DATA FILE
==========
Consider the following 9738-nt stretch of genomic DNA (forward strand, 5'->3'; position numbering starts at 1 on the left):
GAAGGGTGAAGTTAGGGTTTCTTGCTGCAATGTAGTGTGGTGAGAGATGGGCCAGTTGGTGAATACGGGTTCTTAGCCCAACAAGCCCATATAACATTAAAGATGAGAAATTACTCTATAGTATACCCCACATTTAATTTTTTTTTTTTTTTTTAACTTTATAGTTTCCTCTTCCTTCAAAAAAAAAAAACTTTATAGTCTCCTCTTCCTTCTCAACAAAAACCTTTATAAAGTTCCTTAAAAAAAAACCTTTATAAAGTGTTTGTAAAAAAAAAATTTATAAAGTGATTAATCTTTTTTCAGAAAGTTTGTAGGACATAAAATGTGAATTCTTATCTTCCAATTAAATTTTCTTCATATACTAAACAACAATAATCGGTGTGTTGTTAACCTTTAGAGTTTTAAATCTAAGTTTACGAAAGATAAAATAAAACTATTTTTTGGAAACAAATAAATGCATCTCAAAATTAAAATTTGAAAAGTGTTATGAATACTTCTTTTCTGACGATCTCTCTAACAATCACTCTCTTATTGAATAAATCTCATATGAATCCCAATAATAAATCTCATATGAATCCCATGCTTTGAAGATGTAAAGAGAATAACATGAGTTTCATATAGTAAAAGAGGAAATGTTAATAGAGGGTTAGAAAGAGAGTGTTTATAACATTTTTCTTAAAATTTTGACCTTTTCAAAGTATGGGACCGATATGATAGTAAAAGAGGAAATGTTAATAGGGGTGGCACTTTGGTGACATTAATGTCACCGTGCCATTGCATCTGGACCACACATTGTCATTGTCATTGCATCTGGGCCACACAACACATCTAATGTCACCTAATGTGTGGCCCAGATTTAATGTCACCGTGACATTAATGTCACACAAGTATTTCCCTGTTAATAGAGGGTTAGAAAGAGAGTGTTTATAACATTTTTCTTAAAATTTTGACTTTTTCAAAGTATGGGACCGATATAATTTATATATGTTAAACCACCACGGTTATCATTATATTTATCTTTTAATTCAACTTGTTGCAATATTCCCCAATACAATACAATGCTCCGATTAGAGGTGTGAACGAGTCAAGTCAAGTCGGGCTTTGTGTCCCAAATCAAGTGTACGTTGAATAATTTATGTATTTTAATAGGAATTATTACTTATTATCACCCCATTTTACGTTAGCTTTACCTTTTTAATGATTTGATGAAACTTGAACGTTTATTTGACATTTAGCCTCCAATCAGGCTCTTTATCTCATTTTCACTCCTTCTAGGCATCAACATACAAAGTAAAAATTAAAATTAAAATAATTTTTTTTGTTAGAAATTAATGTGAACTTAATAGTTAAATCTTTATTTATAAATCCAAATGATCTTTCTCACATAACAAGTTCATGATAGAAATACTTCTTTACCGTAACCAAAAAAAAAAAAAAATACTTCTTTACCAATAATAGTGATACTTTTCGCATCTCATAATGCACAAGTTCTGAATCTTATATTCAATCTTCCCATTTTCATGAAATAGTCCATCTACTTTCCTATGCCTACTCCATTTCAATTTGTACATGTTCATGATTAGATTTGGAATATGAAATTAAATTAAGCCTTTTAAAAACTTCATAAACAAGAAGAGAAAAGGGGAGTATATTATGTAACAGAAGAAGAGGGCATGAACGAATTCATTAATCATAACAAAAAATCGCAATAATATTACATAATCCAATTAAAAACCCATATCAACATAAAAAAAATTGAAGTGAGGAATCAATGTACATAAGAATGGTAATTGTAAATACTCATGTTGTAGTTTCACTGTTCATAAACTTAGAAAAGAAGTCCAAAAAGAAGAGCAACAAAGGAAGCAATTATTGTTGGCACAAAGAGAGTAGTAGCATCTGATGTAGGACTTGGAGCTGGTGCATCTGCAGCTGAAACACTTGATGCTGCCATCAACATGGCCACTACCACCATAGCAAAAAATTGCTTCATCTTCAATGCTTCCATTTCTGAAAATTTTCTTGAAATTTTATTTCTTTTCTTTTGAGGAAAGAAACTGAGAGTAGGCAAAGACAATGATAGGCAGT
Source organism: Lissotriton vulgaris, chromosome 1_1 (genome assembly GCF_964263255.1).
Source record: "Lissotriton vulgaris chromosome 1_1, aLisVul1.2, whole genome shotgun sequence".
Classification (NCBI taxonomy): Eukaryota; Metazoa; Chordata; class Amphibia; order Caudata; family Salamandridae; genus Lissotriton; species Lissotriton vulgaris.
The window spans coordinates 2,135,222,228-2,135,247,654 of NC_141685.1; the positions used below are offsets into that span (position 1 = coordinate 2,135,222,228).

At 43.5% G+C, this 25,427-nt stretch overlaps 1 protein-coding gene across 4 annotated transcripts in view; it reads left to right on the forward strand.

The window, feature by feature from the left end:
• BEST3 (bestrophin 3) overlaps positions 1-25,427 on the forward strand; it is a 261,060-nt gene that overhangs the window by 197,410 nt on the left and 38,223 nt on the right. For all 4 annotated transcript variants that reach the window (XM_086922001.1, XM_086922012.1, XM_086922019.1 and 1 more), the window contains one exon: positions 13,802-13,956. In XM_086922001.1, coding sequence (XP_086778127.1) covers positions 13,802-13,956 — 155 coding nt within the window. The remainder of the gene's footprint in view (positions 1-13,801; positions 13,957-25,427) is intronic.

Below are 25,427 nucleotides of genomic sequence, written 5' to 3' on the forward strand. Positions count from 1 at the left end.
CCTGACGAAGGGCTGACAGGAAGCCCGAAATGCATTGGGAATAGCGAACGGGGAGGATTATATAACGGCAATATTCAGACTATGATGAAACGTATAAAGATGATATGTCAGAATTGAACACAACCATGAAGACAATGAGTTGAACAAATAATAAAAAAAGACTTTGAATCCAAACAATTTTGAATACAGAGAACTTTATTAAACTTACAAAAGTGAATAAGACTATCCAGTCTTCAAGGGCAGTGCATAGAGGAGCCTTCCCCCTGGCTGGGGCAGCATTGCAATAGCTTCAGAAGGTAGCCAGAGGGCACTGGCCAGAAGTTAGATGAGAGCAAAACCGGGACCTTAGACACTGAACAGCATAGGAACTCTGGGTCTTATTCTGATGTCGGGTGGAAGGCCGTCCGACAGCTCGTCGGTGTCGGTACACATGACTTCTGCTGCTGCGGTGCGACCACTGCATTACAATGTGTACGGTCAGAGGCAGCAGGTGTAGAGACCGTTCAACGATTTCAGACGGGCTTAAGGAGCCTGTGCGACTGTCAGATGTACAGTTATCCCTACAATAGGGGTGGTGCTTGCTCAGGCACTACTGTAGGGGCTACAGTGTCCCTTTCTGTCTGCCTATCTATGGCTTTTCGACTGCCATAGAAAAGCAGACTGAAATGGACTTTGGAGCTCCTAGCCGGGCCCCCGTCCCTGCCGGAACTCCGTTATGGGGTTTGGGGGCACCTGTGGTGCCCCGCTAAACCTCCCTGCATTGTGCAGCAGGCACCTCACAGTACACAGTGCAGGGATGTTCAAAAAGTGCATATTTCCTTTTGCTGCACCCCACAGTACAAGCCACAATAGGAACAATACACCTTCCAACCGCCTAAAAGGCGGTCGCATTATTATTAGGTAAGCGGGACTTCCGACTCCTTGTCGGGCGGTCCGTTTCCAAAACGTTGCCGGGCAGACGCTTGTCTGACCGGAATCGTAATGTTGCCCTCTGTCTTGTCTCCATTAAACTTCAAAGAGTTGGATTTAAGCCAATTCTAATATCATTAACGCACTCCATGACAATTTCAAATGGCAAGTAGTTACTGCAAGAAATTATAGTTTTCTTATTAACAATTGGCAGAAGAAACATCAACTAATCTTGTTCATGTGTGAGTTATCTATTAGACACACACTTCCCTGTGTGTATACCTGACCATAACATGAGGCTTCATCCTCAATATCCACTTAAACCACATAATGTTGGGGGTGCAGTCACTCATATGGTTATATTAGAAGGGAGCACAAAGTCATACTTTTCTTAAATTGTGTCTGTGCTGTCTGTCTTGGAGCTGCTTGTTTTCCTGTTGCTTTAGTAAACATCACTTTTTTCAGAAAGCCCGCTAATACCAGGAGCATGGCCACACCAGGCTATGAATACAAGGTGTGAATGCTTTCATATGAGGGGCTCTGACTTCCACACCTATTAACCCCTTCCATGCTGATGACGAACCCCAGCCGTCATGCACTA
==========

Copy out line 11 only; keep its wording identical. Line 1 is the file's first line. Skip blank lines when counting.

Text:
CCTGACGAAGGGCTGACAGGAAGCCCGAAATGCATTGGGAATAGCGAACGGGGAGGATTATATAACGGCAATATTCAGACTATGATGAAACGTATAAAGATGATATGTCAGAATTGAACACAACCATGAAGACAATGAGTTGAACAAATAATAAAAAAAGACTTTGAATCCAAACAATTTTGAATACAGAGAACTTTATTAAACTTACAAAAGTGAATAAGACTATCCAGTCTTCAAGGGCAGTGCATAGAGGAGCCTTCCCCCTGGCTGGGGCAGCATTGCAATAGCTTCAGAAGGTAGCCAGAGGGCACTGGCCAGAAGTTAGATGAGAGCAAAACCGGGACCTTAGACACTGAACAGCATAGGAACTCTGGGTCTTATTCTGATGTCGGGTGGAAGGCCGTCCGACAGCTCGTCGGTGTCGGTACACATGACTTCTGCTGCTGCGGTGCGACCACTGCATTACAATGTGTACGGTCAGAGGCAGCAGGTGTAGAGACCGTTCAACGATTTCAGACGGGCTTAAGGAGCCTGTGCGACTGTCAGATGTACAGTTATCCCTACAATAGGGGTGGTGCTTGCTCAGGCACTACTGTAGGGGCTACAGTGTCCCTTTCTGTCTGCCTATCTATGGCTTTTCGACTGCCATAGAAAAGCAGACTGAAATGGACTTTGGAGCTCCTAGCCGGGCCCCCGTCCCTGCCGGAACTCCGTTATGGGGTTTGGGGGCACCTGTGGTGCCCCGCTAAACCTCCCTGCATTGTGCAGCAGGCACCTCACAGTACACAGTGCAGGGATGTTCAAAAAGTGCATATTTCCTTTTGCTGCACCCCACAGTACAAGCCACAATAGGAACAATACACCTTCCAACCGCCTAAAAGGCGGTCGCATTATTATTAGGTAAGCGGGACTTCCGACTCCTTGTCGGGCGGTCCGTTTCCAAAACGTTGCCGGGCAGACGCTTGTCTGACCGGAATCGTAATGTTGCCCTCTGTCTTGTCTCCATTAAACTTCAAAGAGTTGGATTTAAGCCAATTCTAATATCATTAACGCACTCCATGACAATTTCAAATGGCAAGTAGTTACTGCAAGAAATTATAGTTTTCTTATTAACAATTGGCAGAAGAAACATCAACTAATCTTGTTCATGTGTGAGTTATCTATTAGACACACACTTCCCTGTGTGTATACCTGACCATAACATGAGGCTTCATCCTCAATATCCACTTAAACCACATAATGTTGGGGGTGCAGTCACTCATATGGTTATATTAGAAGGGAGCACAAAGTCATACTTTTCTTAAATTGTGTCTGTGCTGTCTGTCTTGGAGCTGCTTGTTTTCCTGTTGCTTTAGTAAACATCACTTTTTTCAGAAAGCCCGCTAATACCAGGAGCATGGCCACACCAGGCTATGAATACAAGGTGTGAATGCTTTCATATGAGGGGCTCTGACTTCCACACCTATTAACCCCTTCCATGCTGATGACGAACCCCAGCCGTCATGCACTA